If the project is successful, the 65-foot-long (20 meters) oak vessel — called the Gjellestad ship — will become the first Viking ship to be excavated in Norway in 115 years, said Sveinung Rotevatn, the Norwegian Minister of Climate and Environment.
"Norway has a very special responsibility safeguarding our Viking Age heritage," Rotevatn told Live Science in an email. "Now, we are choosing to excavate in order to protect what remains of the find, and secure important knowledge about the Viking Age for future generations."
The ship is buried at a well-known Viking archaeological site at Gjellestad, near Halden, a town in southeastern Norway. But scientists discovered the vessel only recently, in the fall of 2018, by using radar scans that can detect structures underground. The scans revealed not only the ship, but also the Viking cemetery where it was ritually buried.
The team determined that the Gjellestad ship was built between the end of the eighth century and the beginning of the 10th century. The vessel was likely made for traveling long distances at sea, said Sigrid Mannsåker Gundersen, an archaeologist with the Viken County Council.
At the time, archaeologists were hesitant to excavate the ship, because buried wet wood can be damaged when exposed to the open air, Live Science previously reported. After a test excavation in 2019, however, archaeologists learned that they would have to dig up the ship soon, or lose it to decay.
The narrow trench they excavated showed that the ship was very decomposed. "Only the imprints of the planks — or 'strakes' — were left, together with the iron nails," Mannsåker Gundersen told Live Science in an email. "The only part that was still solid wood was the keel."
But even the keel is in bad shape; an analysis showed it is infected with fungus and very brittle, likely from periods of drought.
"To rescue whatever wood is left before it is too late, and to gain as much information about the ship and the grave as possible, it is important to excavate now," Mannsåker Gundersen said.
Archaeologists hope to find some preserved wood, "but even if there are only smaller amounts of organic material left, the excavation will provide valuable information about the ship and the grave," Mannsåker Gundersen said. "A lot can be made out of imprints, objects and different analyses of the soils and materials left."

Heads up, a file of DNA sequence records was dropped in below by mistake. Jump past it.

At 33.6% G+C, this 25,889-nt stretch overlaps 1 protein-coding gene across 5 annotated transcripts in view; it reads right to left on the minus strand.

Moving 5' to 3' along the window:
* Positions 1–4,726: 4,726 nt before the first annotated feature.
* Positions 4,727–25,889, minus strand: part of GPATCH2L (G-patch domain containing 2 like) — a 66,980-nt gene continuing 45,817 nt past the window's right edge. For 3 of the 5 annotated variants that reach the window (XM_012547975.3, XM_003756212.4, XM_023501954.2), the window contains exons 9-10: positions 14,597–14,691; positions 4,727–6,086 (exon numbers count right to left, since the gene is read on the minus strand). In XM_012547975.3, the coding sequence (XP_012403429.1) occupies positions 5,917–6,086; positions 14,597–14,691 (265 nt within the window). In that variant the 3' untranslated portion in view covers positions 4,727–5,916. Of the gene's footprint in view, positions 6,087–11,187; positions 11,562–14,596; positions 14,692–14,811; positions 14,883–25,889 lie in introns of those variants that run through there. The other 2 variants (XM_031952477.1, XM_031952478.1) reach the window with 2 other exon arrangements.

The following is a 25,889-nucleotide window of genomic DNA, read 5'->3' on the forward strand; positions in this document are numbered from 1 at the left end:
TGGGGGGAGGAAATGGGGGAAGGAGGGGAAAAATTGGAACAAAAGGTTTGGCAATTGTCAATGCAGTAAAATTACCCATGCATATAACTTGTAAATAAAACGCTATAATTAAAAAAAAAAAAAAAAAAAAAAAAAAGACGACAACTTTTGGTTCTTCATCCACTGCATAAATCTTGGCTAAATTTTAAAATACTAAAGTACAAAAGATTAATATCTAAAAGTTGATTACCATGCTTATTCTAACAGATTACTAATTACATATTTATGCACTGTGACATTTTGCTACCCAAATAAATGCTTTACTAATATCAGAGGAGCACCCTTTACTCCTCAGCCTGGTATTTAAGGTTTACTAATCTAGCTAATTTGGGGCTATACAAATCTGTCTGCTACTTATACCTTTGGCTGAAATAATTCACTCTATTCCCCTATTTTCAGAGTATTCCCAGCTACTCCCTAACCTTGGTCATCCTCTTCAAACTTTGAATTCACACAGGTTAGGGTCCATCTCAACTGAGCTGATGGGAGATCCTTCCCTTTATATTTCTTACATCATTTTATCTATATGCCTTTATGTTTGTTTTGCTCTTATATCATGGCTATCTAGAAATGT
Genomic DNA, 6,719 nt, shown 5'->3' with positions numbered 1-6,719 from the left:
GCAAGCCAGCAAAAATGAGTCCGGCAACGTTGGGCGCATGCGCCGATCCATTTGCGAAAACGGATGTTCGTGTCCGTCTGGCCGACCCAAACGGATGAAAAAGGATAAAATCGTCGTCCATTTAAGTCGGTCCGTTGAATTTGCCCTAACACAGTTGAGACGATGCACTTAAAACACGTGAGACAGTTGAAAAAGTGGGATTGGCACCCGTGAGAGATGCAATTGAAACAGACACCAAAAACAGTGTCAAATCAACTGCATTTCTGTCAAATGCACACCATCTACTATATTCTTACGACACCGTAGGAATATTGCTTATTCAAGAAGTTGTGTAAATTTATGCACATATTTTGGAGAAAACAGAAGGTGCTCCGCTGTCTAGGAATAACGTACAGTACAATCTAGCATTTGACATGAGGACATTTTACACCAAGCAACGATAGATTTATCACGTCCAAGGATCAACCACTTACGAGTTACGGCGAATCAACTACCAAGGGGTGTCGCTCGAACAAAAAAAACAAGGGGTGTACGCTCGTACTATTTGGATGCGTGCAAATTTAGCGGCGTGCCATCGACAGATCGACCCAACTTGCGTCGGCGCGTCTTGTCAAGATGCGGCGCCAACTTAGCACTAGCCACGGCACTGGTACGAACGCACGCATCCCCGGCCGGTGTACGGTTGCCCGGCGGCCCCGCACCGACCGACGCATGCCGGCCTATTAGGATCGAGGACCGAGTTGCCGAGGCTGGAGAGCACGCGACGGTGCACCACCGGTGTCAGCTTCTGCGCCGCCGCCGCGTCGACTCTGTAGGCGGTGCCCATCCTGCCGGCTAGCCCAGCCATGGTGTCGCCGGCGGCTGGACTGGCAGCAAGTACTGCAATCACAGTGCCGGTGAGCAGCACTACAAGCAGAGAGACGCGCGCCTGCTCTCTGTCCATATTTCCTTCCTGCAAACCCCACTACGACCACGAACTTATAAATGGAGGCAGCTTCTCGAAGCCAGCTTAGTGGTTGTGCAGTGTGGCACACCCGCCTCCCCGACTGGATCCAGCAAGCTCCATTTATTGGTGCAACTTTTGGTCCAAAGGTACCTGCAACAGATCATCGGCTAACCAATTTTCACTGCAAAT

Excavation and preservation
The excavation is scheduled to start in June, barring any complications from the COVID-19 pandemic. The process will begin with archaeologists stripping off the topsoil and then sieving that dirt, just in case it holds any archaeological treasures that were ploughed by farmers over the centuries.
Then, the team will set up a tent to protect the ship's remains and begin removing the earth that filled the ship after its burial. At the same time, the archaeologists will document every layer of the remaining wood and take 3D scans of it, said Christian Løchsen Rødsrud, an archaeologist at the Museum of Cultural History in Norway.
Some of the ship's remains will be visible only as imprints in the ground; these will also be 3D-scanned, Løchsen Rødsrud told Live Science in an email. "The wooden remains of the ship will have to be kept wet during excavation." Later, the remaining wooden objects and ship parts will be preserved with polyethylene glycol — a substance that can give rotten wood solidity and strength, he added.
It's likely that the ship was made both for sailing and rowing, "although we still don't know for certain if it had a mast," Mannsåker Gundersen said. "This is one of the questions we hope will be answered during the excavation this year."
- Photos: Viking warrior is actually a woman
- Satellite images reveal possible Viking settlement in Canada
- Photos: Vikings accessorized with tiny metal dragons
Originally published on Live Science.
For a limited time, you can take out a digital subscription to any of our best-selling science magazines for just $2.38 per month, or 45% off the standard price for the first three months.
Live Science newsletter
Stay up to date on the latest science news by signing up for our Essentials newsletter.
Laura is the archaeology and Life's Little Mysteries editor at Live Science. She also reports on general science, including paleontology. Her work has appeared in The New York Times, Scholastic, Popular Science and Spectrum, a site on autism research. She has won multiple awards from the Society of Professional Journalists and the Washington Newspaper Publishers Association for her reporting at a weekly newspaper near Seattle. Laura holds a bachelor's degree in English literature and psychology from Washington University in St. Louis and a master's degree in science writing from NYU.